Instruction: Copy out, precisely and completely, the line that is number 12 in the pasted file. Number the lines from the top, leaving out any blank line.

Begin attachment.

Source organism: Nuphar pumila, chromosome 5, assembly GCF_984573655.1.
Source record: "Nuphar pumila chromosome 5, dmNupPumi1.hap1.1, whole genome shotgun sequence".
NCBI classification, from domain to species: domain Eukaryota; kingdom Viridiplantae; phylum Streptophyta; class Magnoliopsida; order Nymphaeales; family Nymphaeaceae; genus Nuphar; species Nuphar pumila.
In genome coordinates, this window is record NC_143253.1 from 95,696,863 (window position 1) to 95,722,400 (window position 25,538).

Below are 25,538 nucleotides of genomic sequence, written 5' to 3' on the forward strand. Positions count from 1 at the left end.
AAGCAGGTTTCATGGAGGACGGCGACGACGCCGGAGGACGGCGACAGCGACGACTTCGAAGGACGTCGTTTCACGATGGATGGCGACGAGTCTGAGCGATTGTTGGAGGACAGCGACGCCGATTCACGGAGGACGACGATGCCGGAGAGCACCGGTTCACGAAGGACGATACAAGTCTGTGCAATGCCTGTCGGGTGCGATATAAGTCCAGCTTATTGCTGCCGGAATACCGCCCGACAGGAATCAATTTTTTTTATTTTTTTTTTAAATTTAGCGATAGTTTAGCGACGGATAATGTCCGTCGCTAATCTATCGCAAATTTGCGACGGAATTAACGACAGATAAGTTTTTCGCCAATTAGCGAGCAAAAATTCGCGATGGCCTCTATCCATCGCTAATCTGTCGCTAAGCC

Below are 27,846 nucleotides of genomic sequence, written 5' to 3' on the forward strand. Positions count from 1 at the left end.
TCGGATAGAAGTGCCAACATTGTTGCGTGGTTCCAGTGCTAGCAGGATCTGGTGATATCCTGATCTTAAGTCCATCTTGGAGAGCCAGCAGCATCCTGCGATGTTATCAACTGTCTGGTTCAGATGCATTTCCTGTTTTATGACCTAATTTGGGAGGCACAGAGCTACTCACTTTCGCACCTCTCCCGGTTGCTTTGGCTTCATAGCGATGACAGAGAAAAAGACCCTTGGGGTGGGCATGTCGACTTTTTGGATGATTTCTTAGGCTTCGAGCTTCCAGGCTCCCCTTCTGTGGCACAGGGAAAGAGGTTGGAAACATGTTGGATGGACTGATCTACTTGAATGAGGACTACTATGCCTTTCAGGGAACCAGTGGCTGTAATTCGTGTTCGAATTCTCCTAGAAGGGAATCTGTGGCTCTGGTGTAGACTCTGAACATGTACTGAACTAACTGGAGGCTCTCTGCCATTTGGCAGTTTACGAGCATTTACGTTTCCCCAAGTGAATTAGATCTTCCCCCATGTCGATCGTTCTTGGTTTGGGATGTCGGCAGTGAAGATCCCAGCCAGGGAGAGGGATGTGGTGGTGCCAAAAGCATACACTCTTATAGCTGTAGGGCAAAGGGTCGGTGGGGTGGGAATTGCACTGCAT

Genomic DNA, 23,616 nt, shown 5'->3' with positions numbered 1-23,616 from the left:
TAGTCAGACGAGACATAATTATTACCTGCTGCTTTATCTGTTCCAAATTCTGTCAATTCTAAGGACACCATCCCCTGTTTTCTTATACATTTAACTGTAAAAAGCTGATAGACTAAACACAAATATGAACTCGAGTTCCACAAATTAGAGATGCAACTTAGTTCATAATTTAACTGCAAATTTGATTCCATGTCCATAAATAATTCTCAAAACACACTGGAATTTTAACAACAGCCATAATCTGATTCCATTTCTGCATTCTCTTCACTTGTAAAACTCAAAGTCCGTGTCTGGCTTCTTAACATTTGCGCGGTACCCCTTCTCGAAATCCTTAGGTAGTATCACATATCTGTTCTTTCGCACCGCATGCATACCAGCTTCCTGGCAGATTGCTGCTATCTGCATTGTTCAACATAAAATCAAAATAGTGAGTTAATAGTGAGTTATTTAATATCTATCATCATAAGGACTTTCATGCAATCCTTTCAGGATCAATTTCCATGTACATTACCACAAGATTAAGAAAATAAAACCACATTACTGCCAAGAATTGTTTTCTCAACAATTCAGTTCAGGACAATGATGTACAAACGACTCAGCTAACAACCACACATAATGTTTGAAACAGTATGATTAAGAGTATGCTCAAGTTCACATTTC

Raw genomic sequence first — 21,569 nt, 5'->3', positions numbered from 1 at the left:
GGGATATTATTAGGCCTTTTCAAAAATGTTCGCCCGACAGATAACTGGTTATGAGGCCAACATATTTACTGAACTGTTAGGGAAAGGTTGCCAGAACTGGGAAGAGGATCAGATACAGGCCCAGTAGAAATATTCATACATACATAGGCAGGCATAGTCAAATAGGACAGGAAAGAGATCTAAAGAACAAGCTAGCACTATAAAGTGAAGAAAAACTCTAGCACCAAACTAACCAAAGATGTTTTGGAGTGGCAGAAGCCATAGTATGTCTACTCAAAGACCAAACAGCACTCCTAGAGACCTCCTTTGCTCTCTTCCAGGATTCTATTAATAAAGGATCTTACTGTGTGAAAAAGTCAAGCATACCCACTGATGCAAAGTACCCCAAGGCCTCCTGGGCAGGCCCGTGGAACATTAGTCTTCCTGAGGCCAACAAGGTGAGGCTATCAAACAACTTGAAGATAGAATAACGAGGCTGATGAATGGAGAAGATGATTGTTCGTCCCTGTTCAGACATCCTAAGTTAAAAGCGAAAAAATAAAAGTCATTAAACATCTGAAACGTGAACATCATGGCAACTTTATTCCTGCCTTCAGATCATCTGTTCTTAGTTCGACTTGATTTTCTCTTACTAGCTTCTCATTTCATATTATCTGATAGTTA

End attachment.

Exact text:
GGGATATTATTAGGCCTTTTCAAAAATGTTCGCCCGACAGATAACTGGTTATGAGGCCAACATATTTACTGAACTGTTAGGGAAAGGTTGCCAGAACTGGGAAGAGGATCAGATACAGGCCCAGTAGAAATATTCATACATACATAGGCAGGCATAGTCAAATAGGACAGGAAAGAGATCTAAAGAACAAGCTAGCACTATAAAGTGAAGAAAAACTCTAGCACCAAACTAACCAAAGATGTTTTGGAGTGGCAGAAGCCATAGTATGTCTACTCAAAGACCAAACAGCACTCCTAGAGACCTCCTTTGCTCTCTTCCAGGATTCTATTAATAAAGGATCTTACTGTGTGAAAAAGTCAAGCATACCCACTGATGCAAAGTACCCCAAGGCCTCCTGGGCAGGCCCGTGGAACATTAGTCTTCCTGAGGCCAACAAGGTGAGGCTATCAAACAACTTGAAGATAGAATAACGAGGCTGATGAATGGAGAAGATGATTGTTCGTCCCTGTTCAGACATCCTAAGTTAAAAGCGAAAAAATAAAAGTCATTAAACATCTGAAACGTGAACATCATGGCAACTTTATTCCTGCCTTCAGATCATCTGTTCTTAGTTCGACTTGATTTTCTCTTACTAGCTTCTCATTTCATATTATCTGATAGTTA